Riviera Maya: a world-class destination

  • Written by Deborah Stone

Early morning on Punta Brava Beach
Chocolate, in any form, is my weakness. It tempts me like a Siren calling to Ulysses. Most of the time, I try to keep my chocoholic addiction in line and choose to indulge in this ambrosia in moderation because it wreaks havoc on my waistline.

But recently, I found a healthier way to satisfy my fix. It was on a trip to Riviera Maya that I first heard of chocolate utilized in a spa treatment. Always willing to try anything when it comes to body treatments, I headed to the spa at the El Dorado Royale Spa Resort, my luxurious lodgings for the week, to experience this sensory treat.

After a coconut exfoliation scrub, my body was smothered with chocolate cream (the aroma was enough to send me into chocolate rehab!) and then tightly wrapped up in towels.

During the next 20 minutes, I received a facial and scalp massage, while waiting for the natural cacao to supposedly draw the impurities from my body. I remarked to the therapist that I felt like a bonbon, but as she spoke very little English, I don’t think my idea resonated.

After a thorough rinsing and a finishing massage, I emerged rejuvenated and glowing with baby soft skin. I realize that this treatment is no substitute for eating the rich confection, but it sure takes a close second, plus it’s calorie-free!

A Mayan chocolate body wrap was just the first of several novel experiences for me in Riviera Maya. I had never been to this part of Mexico before and when offered the opportunity to explore it, I eagerly accepted. I saw it as the perfect escape from enduring a third straight week of Seattle’s liquid sunshine.

Located south of Cancun in the far east of the Yucatan Peninsula, Riviera Maya spans 60 miles along the coast of Quintana Roo. This locale has become a popular destination over the years, as it offers tropical weather, warm hospitality, secluded white sand beaches and a unique culture. The area is particularly known for its diving and snorkeling because off the coast of Quintana Roo lies the second largest coral reef in the world, the Great Mayan Reef, which is home to over 5,000 species.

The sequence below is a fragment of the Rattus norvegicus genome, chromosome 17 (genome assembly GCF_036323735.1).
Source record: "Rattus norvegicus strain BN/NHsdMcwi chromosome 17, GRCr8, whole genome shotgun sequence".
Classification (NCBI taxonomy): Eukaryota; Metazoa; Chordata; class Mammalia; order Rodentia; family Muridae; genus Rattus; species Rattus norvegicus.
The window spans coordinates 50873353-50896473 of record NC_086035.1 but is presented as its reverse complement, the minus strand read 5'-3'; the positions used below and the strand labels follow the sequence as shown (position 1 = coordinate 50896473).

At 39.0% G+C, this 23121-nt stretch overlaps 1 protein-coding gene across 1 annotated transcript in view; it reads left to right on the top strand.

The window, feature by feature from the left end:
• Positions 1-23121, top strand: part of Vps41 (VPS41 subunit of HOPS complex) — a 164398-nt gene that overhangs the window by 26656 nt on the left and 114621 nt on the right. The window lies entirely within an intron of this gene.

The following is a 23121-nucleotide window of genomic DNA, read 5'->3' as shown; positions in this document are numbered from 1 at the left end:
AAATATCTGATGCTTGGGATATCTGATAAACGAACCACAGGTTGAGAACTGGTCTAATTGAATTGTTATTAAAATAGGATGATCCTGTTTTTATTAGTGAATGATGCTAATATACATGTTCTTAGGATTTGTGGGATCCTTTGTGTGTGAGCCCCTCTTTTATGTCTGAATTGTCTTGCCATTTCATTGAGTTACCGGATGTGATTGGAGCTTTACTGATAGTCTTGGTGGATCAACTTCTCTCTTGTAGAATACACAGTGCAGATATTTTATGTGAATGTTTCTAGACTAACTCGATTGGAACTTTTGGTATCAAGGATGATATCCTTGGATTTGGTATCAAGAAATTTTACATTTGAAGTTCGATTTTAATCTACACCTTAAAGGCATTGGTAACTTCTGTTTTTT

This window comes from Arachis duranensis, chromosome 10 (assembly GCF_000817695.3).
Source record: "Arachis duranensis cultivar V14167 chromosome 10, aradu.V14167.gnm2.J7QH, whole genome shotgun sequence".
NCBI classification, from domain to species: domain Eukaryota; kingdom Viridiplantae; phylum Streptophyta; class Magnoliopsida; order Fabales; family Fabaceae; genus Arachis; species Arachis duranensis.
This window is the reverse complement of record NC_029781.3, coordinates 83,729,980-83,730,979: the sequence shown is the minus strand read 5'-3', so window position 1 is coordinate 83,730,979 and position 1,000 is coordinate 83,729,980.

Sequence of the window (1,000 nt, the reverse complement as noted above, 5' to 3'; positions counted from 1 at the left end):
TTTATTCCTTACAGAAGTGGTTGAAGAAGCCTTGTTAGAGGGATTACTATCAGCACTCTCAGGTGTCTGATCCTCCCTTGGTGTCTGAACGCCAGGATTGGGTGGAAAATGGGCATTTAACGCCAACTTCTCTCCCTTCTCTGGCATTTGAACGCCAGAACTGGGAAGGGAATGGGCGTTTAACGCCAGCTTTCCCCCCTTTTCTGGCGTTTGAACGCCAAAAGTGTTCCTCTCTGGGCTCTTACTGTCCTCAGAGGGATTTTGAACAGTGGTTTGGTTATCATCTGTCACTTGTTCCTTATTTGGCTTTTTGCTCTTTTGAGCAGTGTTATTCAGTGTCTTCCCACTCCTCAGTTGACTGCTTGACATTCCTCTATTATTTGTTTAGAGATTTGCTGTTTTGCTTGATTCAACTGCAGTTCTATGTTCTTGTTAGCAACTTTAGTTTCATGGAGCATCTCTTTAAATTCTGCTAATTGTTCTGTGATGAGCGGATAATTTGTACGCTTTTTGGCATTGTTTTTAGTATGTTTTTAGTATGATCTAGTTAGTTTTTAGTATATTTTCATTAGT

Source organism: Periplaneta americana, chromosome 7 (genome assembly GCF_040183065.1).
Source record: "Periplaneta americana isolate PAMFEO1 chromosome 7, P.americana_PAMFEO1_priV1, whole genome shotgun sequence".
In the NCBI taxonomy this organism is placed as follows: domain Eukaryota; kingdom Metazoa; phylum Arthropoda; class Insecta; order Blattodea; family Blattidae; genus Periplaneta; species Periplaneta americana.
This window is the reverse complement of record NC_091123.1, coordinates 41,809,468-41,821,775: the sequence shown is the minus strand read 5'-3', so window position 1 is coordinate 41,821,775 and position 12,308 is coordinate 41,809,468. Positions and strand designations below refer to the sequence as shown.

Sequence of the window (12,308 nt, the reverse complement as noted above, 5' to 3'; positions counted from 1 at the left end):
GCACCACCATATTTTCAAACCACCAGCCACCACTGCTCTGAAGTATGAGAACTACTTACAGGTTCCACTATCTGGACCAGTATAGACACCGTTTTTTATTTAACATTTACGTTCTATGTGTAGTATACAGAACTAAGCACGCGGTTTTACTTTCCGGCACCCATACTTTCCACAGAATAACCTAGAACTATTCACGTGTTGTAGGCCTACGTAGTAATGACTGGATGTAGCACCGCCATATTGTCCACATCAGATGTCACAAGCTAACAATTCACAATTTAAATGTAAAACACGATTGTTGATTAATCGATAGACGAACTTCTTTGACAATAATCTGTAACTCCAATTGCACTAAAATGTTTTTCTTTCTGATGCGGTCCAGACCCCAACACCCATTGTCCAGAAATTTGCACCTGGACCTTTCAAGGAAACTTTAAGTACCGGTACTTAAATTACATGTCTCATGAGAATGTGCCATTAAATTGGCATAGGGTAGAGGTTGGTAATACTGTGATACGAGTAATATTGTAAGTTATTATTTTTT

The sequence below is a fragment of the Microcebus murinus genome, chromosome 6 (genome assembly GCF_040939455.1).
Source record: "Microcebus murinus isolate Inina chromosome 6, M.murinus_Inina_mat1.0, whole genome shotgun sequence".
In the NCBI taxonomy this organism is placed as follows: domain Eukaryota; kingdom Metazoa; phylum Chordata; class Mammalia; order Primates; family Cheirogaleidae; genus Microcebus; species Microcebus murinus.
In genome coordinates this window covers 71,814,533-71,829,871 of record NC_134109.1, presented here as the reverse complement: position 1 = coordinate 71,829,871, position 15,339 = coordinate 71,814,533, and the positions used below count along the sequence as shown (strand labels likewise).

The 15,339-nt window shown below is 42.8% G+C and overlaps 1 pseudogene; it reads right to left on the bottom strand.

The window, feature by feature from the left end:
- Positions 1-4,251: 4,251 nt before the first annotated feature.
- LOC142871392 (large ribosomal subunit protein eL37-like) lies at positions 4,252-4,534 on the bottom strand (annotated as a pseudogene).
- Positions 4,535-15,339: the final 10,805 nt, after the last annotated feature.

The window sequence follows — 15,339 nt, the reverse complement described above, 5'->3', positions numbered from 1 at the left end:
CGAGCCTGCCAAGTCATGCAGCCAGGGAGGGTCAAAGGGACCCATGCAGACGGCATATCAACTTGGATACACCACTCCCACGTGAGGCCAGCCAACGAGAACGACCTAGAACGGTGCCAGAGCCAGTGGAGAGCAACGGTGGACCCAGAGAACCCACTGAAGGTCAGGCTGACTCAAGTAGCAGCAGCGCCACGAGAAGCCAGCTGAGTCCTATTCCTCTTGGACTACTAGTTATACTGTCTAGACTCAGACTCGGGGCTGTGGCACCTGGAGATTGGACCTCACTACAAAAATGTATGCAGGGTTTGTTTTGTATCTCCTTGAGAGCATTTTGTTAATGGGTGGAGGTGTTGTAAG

There are several eco-archaeological parks in the region, which provide prime opportunities for visitors to have unparalleled environmental experiences, and each beach is a paradise for water sports. At Maroma, rated the number one beach in the world by the Travel Channel, the activities range from deep sea fishing and scuba diving to speed boat racing and jet skiing. On land, visitors can ride ATVs through the jungle, take a horseback ride down the beach or simply soak up the dazzling rays. I ate the best fresh seafood ceviche here while sitting under a palapas (thatched hut) and listening to local musicians play traditional favorites.

At Xcaret, one of the eco-parks in the region, I had another first-time experience. Xcaret is all about water, preservation of the environment and cultural restoration. Here, you can see colorful macaws and flamingos, observe mammoth sea turtles and manatees, catch lazy crocodiles pretending to sleep in mangrove swamps and watch spider monkeys get into mischief, as well as explore a bat cave or even try to count the hundreds of iguanas that roam the park.

Water, in lagoons, pools, the bay and underground rivers, is definitely a featured attraction, but it’s the dolphin program that caught my attention. I had always wanted to swim with these playful creatures because they have fascinated me ever since I was a young girl. To be able to have an up-close and personal encounter with them exceeded all my expectations.

Travel writer Deborah Stone gets a kiss from Fanny the bottle-nosed dolphin.
Maya and Fanny, two friendly mother and daughter bottle-nosed dolphins with that famous perpetual “smile,” swam around me, nudging me with their bodies and encouraging me to stroke them on their undersides. I was amazed at their muscular definition and at the silky smoothness of their skin. They also truly seemed to relish the human contact and socialization opportunity.

After the trainers gave the pair a number of tasks to do to demonstrate their keen intelligence, everyone in my group got the chance to have the dolphins take them for a ride. As I lay face down in the water, remembering to keep my body rigid, Fanny and Maya swam around to my rear and pushed against my feet, propelling me through and up out of the water. It was an exhilarating ride that was over way too soon. A final kiss and hug opportunity with Fanny was the icing on the cake for this once-in-a-lifetime experience.